Birr Castle was built in the 11th century and welcomes guests with 3.6-meter walls at the central gate. The tours of the castle are only a small part of the experience. The Great Telescope is a must-see in the science center on the grounds. It was the largest telescope in the world for more than 70 years and it still operates today, remaining one of Ireland's most significant scientific contributions.
Address: Rosse Row, Birr, County Offaly
Official site: https://birrcastle.com
12. Blarney Castle
You have likely heard of the Blarney Stone in Ireland and the luck bestowed upon those who kiss it – a tradition that goes back more than 200 years. The Blarney Stone is just one of the reasons to visit Blarney Castle.
Be advised that if you plan to venture to the top of the tower to kiss the Blarney stone, lines will likely be long on busy days and can take several hours. That can also mean standing in tight stone stairways for long periods of time, so you will want to check the lines for that first as you plan your visit.
This is actually the third castle on this site, built in 1446. The first castle, made of wood, and the second castle, made of stone, were demolished over time and replaced by Blarney Castle, which welcomes visitors today.
Besides touring the castle and kissing the Blarney Stone, be sure to see the unusual gardens, which include a fern garden; woodlands; and a Poison Garden with plants that are so toxic, they have to be kept behind protective structures.
Official site: https://www.blarneycastle.ie
13. Kylemore Castle
One of the most impressive castles in Ireland is in the northwest in Connemara, overlooking Lough Pollacappul. The castle sits on more than 15,000 acres of land, with stunning gardens and a classically Victorian walled garden.
The castle was built in 1871 as a gift to the wife of an English doctor. The estate changed hands several times, eventually becoming an Abbey in 1920, when it was purchased by the Irish Benedictine. Although you can explore the castle grounds on your own, first-time visitors should take a guided tour to capture the full history and significance of the castle.
Some of the things to include on your Kylemore Castle must-experience list are: going inside to see the restored rooms and artifacts from previous owners, walking through the six acres of walled gardens accented with fruit trees and flower and herb gardens, and visiting the Neo-Gothic church on the estate.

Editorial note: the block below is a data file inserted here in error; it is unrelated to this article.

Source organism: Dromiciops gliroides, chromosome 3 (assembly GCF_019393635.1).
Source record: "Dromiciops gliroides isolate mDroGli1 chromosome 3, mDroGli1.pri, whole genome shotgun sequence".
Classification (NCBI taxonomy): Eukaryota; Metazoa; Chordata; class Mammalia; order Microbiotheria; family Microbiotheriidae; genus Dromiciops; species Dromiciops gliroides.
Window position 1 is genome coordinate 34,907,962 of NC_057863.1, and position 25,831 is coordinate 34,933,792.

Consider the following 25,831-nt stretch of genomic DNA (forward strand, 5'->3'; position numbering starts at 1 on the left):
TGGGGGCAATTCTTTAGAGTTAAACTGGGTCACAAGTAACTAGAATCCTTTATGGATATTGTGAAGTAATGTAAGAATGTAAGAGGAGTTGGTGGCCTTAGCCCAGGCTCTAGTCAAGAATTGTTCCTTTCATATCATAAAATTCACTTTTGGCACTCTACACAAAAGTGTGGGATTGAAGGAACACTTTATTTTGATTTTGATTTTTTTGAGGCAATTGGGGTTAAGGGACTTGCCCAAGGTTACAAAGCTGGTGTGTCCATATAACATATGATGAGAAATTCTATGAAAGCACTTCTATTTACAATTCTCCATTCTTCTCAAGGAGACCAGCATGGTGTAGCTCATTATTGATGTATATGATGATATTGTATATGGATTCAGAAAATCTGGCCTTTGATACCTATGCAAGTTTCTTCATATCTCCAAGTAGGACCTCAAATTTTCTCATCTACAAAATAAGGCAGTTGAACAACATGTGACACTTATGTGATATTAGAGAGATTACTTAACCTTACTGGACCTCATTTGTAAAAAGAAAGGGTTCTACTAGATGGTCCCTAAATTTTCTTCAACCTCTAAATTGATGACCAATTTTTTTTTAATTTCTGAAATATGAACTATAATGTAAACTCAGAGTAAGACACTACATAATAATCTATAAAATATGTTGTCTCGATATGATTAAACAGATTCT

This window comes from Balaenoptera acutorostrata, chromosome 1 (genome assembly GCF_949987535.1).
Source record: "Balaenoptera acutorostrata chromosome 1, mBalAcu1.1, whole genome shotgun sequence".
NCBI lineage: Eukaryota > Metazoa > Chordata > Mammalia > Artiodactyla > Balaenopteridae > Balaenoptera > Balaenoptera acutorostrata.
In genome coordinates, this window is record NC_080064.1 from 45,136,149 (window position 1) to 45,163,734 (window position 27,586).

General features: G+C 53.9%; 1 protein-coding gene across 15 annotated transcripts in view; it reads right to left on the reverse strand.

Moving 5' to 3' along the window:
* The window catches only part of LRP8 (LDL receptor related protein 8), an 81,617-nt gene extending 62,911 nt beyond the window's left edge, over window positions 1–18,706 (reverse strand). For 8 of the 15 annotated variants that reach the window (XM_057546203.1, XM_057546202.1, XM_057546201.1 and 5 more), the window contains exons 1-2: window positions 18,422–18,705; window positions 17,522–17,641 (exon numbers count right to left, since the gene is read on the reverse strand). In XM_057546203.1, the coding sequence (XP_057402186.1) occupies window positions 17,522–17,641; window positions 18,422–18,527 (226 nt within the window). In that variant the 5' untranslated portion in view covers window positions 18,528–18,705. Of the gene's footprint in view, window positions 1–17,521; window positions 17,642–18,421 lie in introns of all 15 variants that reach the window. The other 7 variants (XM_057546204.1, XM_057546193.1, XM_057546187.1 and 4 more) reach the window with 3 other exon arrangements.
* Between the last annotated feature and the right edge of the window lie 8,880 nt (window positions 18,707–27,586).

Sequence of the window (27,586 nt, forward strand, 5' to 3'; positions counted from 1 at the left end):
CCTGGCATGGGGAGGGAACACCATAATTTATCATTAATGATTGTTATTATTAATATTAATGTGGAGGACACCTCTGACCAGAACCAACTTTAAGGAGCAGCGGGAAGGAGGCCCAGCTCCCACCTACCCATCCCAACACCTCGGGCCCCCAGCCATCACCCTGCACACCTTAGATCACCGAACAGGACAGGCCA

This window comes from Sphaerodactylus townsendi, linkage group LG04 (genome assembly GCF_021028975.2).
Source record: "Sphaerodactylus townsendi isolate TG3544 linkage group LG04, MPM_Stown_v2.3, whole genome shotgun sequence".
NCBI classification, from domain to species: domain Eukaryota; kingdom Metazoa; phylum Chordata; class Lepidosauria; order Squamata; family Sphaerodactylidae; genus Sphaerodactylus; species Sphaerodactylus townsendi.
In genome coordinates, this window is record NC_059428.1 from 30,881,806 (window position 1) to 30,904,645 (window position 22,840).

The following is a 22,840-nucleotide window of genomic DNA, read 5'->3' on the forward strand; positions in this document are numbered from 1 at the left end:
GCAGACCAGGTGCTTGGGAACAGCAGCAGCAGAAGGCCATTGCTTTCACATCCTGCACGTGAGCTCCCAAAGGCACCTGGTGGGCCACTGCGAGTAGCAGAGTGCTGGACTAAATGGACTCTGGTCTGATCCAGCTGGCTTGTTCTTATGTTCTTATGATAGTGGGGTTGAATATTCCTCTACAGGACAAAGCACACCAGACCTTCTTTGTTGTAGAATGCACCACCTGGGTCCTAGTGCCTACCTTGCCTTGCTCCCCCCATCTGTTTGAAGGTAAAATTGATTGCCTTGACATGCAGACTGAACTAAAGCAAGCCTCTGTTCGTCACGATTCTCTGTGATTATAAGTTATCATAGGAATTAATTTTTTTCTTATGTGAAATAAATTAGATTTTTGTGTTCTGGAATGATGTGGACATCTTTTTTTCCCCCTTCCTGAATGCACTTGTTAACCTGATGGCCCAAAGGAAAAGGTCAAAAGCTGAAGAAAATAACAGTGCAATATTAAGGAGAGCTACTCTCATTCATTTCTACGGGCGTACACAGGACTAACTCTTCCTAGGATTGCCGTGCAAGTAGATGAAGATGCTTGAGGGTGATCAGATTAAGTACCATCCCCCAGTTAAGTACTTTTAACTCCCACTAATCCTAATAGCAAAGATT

Location: Kylemore Abbey, Pollacappul, Connemara, Co. Galway, Ireland
Official site: https://www.kylemoreabbey.com/
14. Kilkenny Castle
Kilkenny Castle in southeast Ireland is a 12th-century castle overlooking the River Nore. The castle holds an important piece of Ireland's history following the Norman conquest. Kilkenny Castle was privately owned for hundreds of years until the mid-1960s, when it became the property of the city of Kilkenny.
Today, it remains one of the finest examples of castle architecture in the country. You can walk the stairs below the Rose Garden Terrace to the castle's medieval foundation, and see how the structure winds through the ground floor. Be sure to take note of the circular room beneath the West Tower, which gives insight into the methods used during the castle's 13th-century construction. It seems labor intensive compared to what is used today with technology and machines.
Inside the castle, you can see a cantilevered staircase, a fireplace made entirely of marble, and a stunning grand entrance corridor that adjoins the east and west wings. The castle's collection of 17th-century tapestries is also worth a visit. You will want to plan a significant amount of time to walk the grounds, which feature a park and gardens.
Official site: https://kilkennycastle.ie/
15. Slane Castle
The Gothic Revival architecture of Slane Castle in County Meath is one of the reasons it is a standout among castles in Ireland. It was built in the late 1700s in the Boyne Valley by a family committed to improving the Village of Slane.
Guided tours of the castle are offered and recommended as a way to learn about the history of the castle, the significance of its architecture, and the people who lived in the castle throughout the centuries. The estate sits on more than 1,500 acres of park green space, which is nice to stroll, or you can hike up the Hill of Slane to find out about its connection to St. Patrick.
The Slane Castle has also been transformed into a concert venue, so that is a unique way to enjoy the estate if there is an event scheduled during your stay. There are overnight accommodations at Slane Castle available at the organic farm located on the estate.
Official site: https://www.slanecastle.ie/
Map of Castles in Ireland
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Ireland Highlights: For a quick look at what to see around the country, have a read through our list of the top attractions in Ireland. And if you are spending time in Dublin, see our article on attractions in Dublin.